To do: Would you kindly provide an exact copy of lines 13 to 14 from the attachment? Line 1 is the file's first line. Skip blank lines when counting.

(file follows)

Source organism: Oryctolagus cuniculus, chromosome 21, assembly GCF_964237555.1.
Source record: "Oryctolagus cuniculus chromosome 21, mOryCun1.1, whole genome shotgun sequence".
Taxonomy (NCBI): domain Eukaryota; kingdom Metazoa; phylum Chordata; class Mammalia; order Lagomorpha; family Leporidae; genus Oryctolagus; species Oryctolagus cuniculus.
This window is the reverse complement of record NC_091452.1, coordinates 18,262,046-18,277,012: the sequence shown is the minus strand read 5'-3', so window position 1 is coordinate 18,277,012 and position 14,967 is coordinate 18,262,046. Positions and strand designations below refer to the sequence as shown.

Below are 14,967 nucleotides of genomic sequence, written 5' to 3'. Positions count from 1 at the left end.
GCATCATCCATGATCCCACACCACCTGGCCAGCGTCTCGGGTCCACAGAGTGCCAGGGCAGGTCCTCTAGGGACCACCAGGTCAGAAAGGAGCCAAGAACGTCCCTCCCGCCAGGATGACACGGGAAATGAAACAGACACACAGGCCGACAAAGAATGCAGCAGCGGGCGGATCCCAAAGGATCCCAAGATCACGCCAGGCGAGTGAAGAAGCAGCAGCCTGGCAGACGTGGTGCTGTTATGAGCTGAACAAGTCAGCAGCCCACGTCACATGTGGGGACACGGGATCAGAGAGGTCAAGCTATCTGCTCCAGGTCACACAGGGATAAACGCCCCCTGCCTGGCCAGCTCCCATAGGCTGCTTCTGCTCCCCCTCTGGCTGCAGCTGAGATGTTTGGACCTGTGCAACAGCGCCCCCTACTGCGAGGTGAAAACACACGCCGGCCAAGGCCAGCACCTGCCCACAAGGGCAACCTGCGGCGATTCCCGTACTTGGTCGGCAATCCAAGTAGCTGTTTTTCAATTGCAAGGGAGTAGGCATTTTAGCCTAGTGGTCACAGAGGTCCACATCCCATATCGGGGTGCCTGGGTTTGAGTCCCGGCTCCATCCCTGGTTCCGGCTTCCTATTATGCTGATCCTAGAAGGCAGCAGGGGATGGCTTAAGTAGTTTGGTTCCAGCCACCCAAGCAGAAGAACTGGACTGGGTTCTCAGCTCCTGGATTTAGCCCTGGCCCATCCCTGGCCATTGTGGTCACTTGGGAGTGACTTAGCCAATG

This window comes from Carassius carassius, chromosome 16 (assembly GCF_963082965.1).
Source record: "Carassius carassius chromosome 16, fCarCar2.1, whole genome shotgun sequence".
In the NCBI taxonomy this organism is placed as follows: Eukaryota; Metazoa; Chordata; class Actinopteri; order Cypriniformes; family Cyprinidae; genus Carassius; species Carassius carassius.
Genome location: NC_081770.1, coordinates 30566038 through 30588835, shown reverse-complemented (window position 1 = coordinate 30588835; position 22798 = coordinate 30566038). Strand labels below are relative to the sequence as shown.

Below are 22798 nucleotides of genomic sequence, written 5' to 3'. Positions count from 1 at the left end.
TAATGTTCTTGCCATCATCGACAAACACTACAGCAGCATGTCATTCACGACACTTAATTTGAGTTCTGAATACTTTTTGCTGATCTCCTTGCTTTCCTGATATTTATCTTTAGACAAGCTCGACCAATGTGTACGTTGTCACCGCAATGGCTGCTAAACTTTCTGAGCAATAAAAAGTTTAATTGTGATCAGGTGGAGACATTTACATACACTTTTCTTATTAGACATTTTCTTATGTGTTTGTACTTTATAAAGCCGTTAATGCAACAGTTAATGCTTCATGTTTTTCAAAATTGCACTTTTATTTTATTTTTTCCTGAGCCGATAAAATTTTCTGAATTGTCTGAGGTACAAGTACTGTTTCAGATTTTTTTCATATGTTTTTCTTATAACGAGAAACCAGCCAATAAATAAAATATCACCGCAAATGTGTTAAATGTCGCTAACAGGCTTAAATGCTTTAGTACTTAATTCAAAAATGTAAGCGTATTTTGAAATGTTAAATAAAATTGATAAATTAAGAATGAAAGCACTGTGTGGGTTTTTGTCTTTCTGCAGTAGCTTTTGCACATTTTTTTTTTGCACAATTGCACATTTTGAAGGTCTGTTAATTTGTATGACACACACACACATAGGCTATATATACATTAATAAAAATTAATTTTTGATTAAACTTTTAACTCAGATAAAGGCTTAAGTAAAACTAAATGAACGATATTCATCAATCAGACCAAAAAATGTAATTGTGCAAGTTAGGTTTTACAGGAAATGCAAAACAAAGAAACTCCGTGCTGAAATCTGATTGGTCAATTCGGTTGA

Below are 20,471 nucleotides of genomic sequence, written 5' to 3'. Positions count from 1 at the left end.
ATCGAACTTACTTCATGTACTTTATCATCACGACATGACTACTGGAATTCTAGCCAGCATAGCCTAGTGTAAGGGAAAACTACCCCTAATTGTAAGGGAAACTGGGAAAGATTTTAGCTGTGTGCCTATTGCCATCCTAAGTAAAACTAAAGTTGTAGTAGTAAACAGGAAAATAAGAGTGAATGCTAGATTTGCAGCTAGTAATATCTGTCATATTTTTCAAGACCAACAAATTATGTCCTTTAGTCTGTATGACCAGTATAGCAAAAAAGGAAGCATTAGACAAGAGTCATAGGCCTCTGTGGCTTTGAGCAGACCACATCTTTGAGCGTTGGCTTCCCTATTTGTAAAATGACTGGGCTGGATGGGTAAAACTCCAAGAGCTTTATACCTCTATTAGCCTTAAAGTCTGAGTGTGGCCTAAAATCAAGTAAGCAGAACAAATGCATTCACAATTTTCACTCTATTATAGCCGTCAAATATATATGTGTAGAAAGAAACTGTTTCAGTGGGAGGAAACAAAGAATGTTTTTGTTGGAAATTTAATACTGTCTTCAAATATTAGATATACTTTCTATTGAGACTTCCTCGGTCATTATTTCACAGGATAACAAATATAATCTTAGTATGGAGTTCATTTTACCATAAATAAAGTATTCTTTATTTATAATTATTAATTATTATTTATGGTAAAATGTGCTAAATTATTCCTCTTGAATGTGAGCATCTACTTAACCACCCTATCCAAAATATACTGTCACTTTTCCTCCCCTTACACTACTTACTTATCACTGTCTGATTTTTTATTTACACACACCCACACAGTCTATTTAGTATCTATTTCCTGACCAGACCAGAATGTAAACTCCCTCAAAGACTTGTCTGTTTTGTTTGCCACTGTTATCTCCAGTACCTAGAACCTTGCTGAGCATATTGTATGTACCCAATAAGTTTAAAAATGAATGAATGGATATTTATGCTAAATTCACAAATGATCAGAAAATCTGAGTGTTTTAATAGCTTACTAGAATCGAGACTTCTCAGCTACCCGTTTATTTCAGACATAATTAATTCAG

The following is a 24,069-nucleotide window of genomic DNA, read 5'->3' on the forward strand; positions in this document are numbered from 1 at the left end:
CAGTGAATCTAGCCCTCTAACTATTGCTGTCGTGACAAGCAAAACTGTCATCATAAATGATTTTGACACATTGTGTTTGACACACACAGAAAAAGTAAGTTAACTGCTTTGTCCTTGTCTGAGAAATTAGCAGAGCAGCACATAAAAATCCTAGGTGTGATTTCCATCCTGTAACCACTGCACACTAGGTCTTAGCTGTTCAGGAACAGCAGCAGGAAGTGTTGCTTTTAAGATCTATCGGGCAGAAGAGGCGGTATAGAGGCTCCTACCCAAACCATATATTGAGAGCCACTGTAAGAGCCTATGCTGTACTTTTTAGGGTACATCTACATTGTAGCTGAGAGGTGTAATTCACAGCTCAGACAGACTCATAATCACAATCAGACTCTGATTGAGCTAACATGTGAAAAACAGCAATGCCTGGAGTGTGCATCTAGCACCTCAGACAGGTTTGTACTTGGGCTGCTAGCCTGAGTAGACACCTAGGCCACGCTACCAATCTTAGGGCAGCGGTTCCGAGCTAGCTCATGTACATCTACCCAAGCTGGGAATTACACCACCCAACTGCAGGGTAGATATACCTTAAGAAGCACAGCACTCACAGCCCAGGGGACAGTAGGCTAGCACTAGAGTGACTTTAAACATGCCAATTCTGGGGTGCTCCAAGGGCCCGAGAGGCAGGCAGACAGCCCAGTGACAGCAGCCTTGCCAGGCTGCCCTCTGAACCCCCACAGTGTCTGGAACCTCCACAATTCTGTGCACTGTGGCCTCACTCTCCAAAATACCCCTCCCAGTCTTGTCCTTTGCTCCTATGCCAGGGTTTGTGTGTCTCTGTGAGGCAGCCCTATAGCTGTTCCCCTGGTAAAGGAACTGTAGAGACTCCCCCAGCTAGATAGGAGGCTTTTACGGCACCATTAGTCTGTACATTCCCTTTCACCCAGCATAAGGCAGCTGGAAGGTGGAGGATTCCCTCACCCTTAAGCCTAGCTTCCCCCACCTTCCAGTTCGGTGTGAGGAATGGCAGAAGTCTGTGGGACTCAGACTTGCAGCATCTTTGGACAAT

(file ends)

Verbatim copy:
Below are 20,471 nucleotides of genomic sequence, written 5' to 3'. Positions count from 1 at the left end.
ATCGAACTTACTTCATGTACTTTATCATCACGACATGACTACTGGAATTCTAGCCAGCATAGCCTAGTGTAAGGGAAAACTACCCCTAATTGTAAGGGAAACTGGGAAAGATTTTAGCTGTGTGCCTATTGCCATCCTAAGTAAAACTAAAGTTGTAGTAGTAAACAGGAAAATAAGAGTGAATGCTAGATTTGCAGCTAGTAATATCTGTCATATTTTTCAAGACCAACAAATTATGTCCTTTAGTCTGTATGACCAGTATAGCAAAAAAGGAAGCATTAGACAAGAGTCATAGGCCTCTGTGGCTTTGAGCAGACCACATCTTTGAGCGTTGGCTTCCCTATTTGTAAAATGACTGGGCTGGATGGGTAAAACTCCAAGAGCTTTATACCTCTATTAGCCTTAAAGTCTGAGTGTGGCCTAAAATCAAGTAAGCAGAACAAATGCATTCACAATTTTCACTCTATTATAGCCGTCAAATATATATGTGTAGAAAGAAACTGTTTCAGTGGGAGGAAACAAAGAATGTTTTTGTTGGAAATTTAATACTGTCTTCAAATATTAGATATACTTTCTATTGAGACTTCCTCGGTCATTATTTCACAGGATAACAAATATAATCTTAGTATGGAGTTCATTTTACCATAAATAAAGTATTCTTTATTTATAATTATTAATTATTATTTATGGTAAAATGTGCTAAATTATTCCTCTTGAATGTGAGCATCTACTTAACCACCCTATCCAAAATATACTGTCACTTTTCCTCCCCTTACACTACTTACTTATCACTGTCTGATTTTTTATTTACACACACCCACACAGTCTATTTAGTATCTATTTCCTGACCAGACCAGAATGTAAACTCCCTCAAAGACTTGTCTGTTTTGTTTGCCACTGTTATCTCCAGTACCTAGAACCTTGCTGAGCATATTGTATGTACCCAATAAGTTTAAAAATGAATGAATGGATATTTATGCTAAATTCACAAATGATCAGAAAATCTGAGTGTTTTAATAGCTTACTAGAATCGAGACTTCTCAGCTACCCGTTTATTTCAGACATAATTAATTCAG